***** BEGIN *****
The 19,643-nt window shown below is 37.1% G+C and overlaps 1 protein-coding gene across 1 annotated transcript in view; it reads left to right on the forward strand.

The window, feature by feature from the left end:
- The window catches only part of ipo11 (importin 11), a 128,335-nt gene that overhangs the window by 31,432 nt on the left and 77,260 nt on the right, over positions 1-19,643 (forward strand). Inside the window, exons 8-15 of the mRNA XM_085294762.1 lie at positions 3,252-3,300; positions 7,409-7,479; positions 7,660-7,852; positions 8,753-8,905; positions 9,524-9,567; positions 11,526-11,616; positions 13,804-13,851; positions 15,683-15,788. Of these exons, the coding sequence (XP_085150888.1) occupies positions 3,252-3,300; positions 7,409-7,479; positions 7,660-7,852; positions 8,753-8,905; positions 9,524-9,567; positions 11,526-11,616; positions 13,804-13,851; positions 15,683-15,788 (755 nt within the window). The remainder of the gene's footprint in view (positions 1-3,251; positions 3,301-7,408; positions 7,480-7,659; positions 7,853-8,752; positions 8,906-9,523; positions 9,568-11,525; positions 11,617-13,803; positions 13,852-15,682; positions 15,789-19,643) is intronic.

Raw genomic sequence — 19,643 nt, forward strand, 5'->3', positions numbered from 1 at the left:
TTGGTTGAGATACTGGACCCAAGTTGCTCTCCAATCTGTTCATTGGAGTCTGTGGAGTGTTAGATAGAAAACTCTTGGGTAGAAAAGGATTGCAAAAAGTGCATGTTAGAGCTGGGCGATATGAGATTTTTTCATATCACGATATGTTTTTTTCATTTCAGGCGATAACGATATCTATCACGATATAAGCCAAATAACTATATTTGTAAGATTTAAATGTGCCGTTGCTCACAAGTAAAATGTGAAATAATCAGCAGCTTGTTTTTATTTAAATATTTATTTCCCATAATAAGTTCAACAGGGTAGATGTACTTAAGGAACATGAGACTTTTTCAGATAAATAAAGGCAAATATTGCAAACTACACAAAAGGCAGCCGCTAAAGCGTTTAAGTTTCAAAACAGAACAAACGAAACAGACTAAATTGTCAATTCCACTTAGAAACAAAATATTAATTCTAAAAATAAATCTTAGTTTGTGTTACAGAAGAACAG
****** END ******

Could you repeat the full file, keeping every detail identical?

The 19,643-nt window shown below is 37.1% G+C and overlaps 1 protein-coding gene across 1 annotated transcript in view; it reads left to right on the forward strand.

The window, feature by feature from the left end:
- The window catches only part of ipo11 (importin 11), a 128,335-nt gene that overhangs the window by 31,432 nt on the left and 77,260 nt on the right, over positions 1-19,643 (forward strand). Inside the window, exons 8-15 of the mRNA XM_085294762.1 lie at positions 3,252-3,300; positions 7,409-7,479; positions 7,660-7,852; positions 8,753-8,905; positions 9,524-9,567; positions 11,526-11,616; positions 13,804-13,851; positions 15,683-15,788. Of these exons, the coding sequence (XP_085150888.1) occupies positions 3,252-3,300; positions 7,409-7,479; positions 7,660-7,852; positions 8,753-8,905; positions 9,524-9,567; positions 11,526-11,616; positions 13,804-13,851; positions 15,683-15,788 (755 nt within the window). The remainder of the gene's footprint in view (positions 1-3,251; positions 3,301-7,408; positions 7,480-7,659; positions 7,853-8,752; positions 8,906-9,523; positions 9,568-11,525; positions 11,617-13,803; positions 13,852-15,682; positions 15,789-19,643) is intronic.

Raw genomic sequence — 19,643 nt, forward strand, 5'->3', positions numbered from 1 at the left:
TTGGTTGAGATACTGGACCCAAGTTGCTCTCCAATCTGTTCATTGGAGTCTGTGGAGTGTTAGATAGAAAACTCTTGGGTAGAAAAGGATTGCAAAAAGTGCATGTTAGAGCTGGGCGATATGAGATTTTTTCATATCACGATATGTTTTTTTCATTTCAGGCGATAACGATATCTATCACGATATAAGCCAAATAACTATATTTGTAAGATTTAAATGTGCCGTTGCTCACAAGTAAAATGTGAAATAATCAGCAGCTTGTTTTTATTTAAATATTTATTTCCCATAATAAGTTCAACAGGGTAGATGTACTTAAGGAACATGAGACTTTTTCAGATAAATAAAGGCAAATATTGCAAACTACACAAAAGGCAGCCGCTAAAGCGTTTAAGTTTCAAAACAGAACAAACGAAACAGACTAAATTGTCAATTCCACTTAGAAACAAAATATTAATTCTAAAAATAAATCTTAGTTTGTGTTACAGAAGAACAG